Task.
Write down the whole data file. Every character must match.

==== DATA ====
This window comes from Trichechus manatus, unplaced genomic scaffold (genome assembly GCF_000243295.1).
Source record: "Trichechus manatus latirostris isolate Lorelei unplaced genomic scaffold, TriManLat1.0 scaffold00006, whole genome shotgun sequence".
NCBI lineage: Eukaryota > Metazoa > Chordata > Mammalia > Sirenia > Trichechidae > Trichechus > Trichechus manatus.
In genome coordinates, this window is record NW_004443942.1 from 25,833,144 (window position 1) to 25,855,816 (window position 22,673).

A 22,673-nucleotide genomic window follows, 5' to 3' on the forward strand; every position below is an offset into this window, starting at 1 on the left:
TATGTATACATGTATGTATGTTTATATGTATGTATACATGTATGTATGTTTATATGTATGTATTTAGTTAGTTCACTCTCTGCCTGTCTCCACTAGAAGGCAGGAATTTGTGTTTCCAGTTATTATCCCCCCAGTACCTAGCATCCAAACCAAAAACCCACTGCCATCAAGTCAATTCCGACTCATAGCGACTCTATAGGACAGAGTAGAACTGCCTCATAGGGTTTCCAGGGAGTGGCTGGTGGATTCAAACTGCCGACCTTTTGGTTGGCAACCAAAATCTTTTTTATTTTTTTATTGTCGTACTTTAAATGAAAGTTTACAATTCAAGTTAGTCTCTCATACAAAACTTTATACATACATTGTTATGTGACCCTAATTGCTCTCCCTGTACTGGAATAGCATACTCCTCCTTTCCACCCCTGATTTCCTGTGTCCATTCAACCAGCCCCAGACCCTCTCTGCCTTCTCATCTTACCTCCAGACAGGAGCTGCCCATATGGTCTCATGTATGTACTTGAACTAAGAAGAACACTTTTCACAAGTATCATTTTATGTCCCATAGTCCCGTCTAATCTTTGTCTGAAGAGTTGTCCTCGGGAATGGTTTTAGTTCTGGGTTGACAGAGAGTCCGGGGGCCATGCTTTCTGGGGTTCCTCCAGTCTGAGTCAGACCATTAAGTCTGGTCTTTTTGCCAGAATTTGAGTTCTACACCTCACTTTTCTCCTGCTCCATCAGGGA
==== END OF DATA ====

This window comes from Trichechus manatus, unplaced genomic scaffold (genome assembly GCF_000243295.1).
Source record: "Trichechus manatus latirostris isolate Lorelei unplaced genomic scaffold, TriManLat1.0 scaffold00006, whole genome shotgun sequence".
NCBI lineage: Eukaryota > Metazoa > Chordata > Mammalia > Sirenia > Trichechidae > Trichechus > Trichechus manatus.
In genome coordinates, this window is record NW_004443942.1 from 25,833,144 (window position 1) to 25,855,816 (window position 22,673).

A 22,673-nucleotide genomic window follows, 5' to 3' on the forward strand; every position below is an offset into this window, starting at 1 on the left:
TATGTATACATGTATGTATGTTTATATGTATGTATACATGTATGTATGTTTATATGTATGTATTTAGTTAGTTCACTCTCTGCCTGTCTCCACTAGAAGGCAGGAATTTGTGTTTCCAGTTATTATCCCCCCAGTACCTAGCATCCAAACCAAAAACCCACTGCCATCAAGTCAATTCCGACTCATAGCGACTCTATAGGACAGAGTAGAACTGCCTCATAGGGTTTCCAGGGAGTGGCTGGTGGATTCAAACTGCCGACCTTTTGGTTGGCAACCAAAATCTTTTTTATTTTTTTATTGTCGTACTTTAAATGAAAGTTTACAATTCAAGTTAGTCTCTCATACAAAACTTTATACATACATTGTTATGTGACCCTAATTGCTCTCCCTGTACTGGAATAGCATACTCCTCCTTTCCACCCCTGATTTCCTGTGTCCATTCAACCAGCCCCAGACCCTCTCTGCCTTCTCATCTTACCTCCAGACAGGAGCTGCCCATATGGTCTCATGTATGTACTTGAACTAAGAAGAACACTTTTCACAAGTATCATTTTATGTCCCATAGTCCCGTCTAATCTTTGTCTGAAGAGTTGTCCTCGGGAATGGTTTTAGTTCTGGGTTGACAGAGAGTCCGGGGGCCATGCTTTCTGGGGTTCCTCCAGTCTGAGTCAGACCATTAAGTCTGGTCTTTTTGCCAGAATTTGAGTTCTACACCTCACTTTTCTCCTGCTCCATCAGGGA